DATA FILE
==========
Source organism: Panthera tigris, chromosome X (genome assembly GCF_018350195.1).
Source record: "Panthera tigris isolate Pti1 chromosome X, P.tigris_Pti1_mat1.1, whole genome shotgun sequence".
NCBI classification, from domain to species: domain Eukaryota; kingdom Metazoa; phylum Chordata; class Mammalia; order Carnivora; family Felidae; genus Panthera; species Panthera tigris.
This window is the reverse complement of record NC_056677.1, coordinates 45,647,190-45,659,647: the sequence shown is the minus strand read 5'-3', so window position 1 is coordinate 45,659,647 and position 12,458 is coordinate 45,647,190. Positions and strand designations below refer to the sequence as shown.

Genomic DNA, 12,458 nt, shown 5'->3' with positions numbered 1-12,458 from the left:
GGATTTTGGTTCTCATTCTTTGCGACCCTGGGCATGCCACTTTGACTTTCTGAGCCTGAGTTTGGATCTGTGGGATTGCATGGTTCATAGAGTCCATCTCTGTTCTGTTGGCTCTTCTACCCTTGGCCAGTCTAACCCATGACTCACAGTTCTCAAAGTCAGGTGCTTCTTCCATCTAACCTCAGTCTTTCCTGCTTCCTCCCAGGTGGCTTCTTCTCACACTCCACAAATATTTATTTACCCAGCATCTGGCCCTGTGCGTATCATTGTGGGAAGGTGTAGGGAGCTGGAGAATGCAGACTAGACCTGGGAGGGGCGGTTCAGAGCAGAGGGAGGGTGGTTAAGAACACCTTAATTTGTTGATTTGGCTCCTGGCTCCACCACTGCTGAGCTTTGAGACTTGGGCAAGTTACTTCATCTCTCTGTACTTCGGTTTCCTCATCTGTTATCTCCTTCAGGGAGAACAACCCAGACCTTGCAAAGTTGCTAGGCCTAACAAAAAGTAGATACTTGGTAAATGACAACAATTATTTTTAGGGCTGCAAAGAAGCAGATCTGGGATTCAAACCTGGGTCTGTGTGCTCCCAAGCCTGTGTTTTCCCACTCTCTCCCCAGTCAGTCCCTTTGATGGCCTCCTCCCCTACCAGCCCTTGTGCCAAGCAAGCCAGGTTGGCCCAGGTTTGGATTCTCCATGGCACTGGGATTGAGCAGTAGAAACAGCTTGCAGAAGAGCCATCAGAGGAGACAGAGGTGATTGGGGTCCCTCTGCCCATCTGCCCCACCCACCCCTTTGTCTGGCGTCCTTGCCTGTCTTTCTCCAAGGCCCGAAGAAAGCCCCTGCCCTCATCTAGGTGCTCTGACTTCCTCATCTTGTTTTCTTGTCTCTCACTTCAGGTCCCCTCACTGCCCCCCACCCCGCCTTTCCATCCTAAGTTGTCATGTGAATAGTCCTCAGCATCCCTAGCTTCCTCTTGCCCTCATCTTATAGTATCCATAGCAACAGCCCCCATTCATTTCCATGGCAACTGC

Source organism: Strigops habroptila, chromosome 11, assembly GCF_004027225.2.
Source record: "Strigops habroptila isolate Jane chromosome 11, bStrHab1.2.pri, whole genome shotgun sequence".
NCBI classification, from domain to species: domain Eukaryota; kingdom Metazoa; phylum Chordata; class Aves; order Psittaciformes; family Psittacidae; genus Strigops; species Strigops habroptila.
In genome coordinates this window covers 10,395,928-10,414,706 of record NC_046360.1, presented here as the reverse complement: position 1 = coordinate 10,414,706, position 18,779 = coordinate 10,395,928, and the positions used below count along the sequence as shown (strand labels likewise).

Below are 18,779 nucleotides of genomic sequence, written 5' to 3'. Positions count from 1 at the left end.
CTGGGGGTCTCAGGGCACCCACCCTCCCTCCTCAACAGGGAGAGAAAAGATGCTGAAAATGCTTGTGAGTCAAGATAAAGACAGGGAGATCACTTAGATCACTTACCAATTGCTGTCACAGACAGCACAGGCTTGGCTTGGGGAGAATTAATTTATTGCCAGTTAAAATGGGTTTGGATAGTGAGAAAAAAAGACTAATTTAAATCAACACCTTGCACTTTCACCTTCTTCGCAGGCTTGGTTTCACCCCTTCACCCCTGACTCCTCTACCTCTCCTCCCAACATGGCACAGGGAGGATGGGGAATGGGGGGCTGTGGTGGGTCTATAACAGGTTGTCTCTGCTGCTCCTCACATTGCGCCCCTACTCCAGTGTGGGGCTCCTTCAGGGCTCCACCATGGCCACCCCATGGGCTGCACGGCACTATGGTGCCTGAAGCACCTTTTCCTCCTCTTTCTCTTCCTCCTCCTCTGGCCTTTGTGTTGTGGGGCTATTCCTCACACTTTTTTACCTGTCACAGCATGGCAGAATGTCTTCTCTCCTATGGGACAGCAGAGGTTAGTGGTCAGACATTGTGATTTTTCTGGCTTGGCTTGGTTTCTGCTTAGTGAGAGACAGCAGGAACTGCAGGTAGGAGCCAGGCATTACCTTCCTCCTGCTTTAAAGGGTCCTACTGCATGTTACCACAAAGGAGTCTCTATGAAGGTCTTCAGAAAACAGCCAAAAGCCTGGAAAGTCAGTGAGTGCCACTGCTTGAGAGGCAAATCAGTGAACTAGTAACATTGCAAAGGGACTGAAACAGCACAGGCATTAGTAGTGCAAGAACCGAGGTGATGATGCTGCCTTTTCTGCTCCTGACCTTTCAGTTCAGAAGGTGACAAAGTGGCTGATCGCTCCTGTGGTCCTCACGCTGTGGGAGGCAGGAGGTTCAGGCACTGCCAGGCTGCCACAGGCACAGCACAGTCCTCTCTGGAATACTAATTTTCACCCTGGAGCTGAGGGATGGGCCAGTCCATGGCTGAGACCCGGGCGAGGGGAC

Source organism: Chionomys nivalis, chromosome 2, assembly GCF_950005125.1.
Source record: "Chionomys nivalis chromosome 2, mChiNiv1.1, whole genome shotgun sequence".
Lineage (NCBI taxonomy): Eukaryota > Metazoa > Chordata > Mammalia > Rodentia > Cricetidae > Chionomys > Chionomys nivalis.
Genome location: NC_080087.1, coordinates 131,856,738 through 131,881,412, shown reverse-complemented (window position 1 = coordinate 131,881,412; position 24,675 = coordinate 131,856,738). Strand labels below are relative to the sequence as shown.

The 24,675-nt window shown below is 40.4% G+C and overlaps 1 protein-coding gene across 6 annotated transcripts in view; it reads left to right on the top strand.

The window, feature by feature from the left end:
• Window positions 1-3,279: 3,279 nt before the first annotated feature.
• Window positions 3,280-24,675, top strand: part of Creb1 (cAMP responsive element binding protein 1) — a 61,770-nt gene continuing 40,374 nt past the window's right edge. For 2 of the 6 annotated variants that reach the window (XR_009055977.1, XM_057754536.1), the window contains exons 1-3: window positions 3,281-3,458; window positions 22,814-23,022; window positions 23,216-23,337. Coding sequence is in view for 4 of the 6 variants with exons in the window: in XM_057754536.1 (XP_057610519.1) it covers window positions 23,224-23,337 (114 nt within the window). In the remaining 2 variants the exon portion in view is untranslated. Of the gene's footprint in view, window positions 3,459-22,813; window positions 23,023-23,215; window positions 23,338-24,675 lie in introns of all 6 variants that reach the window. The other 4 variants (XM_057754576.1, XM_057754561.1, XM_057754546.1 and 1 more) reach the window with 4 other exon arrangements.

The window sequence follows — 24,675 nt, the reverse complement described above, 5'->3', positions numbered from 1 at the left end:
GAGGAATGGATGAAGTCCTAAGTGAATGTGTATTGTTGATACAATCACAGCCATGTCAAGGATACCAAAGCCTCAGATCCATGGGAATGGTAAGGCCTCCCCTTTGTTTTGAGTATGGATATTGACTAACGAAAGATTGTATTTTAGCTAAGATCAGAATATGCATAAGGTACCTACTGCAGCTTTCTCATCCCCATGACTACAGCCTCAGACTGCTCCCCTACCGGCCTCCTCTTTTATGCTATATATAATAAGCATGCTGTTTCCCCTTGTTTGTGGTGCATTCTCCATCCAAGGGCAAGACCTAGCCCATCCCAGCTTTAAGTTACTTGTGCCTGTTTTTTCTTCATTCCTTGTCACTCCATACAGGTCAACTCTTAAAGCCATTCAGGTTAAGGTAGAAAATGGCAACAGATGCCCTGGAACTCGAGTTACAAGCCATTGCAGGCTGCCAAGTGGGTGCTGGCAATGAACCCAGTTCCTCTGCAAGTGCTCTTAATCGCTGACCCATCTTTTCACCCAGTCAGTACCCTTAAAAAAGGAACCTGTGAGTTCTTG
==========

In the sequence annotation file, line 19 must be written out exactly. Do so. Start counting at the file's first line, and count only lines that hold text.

• Window positions 1-3,279: 3,279 nt before the first annotated feature.